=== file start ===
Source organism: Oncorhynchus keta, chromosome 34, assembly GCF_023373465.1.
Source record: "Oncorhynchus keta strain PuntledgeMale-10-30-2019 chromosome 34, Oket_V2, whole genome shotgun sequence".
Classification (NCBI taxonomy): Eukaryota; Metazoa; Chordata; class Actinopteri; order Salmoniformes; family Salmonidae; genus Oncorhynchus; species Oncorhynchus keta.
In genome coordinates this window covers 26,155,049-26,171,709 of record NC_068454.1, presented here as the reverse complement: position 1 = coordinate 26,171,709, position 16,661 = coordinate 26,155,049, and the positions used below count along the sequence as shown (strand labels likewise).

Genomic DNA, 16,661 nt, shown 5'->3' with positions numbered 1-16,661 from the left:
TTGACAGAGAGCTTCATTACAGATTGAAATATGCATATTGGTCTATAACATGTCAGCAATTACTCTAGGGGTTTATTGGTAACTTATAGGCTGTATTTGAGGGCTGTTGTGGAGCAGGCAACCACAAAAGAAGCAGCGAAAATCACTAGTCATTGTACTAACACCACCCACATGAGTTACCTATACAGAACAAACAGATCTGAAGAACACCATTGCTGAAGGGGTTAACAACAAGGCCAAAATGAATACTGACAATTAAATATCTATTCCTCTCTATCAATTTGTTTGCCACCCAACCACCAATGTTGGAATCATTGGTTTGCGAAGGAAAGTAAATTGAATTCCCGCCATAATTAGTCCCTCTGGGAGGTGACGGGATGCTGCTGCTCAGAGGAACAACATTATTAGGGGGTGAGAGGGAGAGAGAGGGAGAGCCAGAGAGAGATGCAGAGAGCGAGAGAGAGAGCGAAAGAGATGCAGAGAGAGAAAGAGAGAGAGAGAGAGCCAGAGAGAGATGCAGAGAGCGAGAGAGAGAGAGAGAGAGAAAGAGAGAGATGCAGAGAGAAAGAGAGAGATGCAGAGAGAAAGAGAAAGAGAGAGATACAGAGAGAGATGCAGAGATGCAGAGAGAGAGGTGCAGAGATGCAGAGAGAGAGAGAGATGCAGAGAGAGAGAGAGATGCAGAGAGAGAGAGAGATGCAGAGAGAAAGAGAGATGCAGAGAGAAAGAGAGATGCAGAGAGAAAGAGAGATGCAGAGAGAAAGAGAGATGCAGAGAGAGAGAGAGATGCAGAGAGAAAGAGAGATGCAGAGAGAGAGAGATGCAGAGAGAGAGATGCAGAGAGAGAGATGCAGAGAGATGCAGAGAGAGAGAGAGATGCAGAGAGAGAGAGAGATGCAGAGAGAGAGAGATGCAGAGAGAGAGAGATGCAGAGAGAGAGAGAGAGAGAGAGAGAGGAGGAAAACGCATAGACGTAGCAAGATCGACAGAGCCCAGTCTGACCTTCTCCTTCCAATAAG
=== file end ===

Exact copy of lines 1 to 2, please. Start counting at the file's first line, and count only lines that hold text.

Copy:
Source organism: Oncorhynchus keta, chromosome 34, assembly GCF_023373465.1.
Source record: "Oncorhynchus keta strain PuntledgeMale-10-30-2019 chromosome 34, Oket_V2, whole genome shotgun sequence".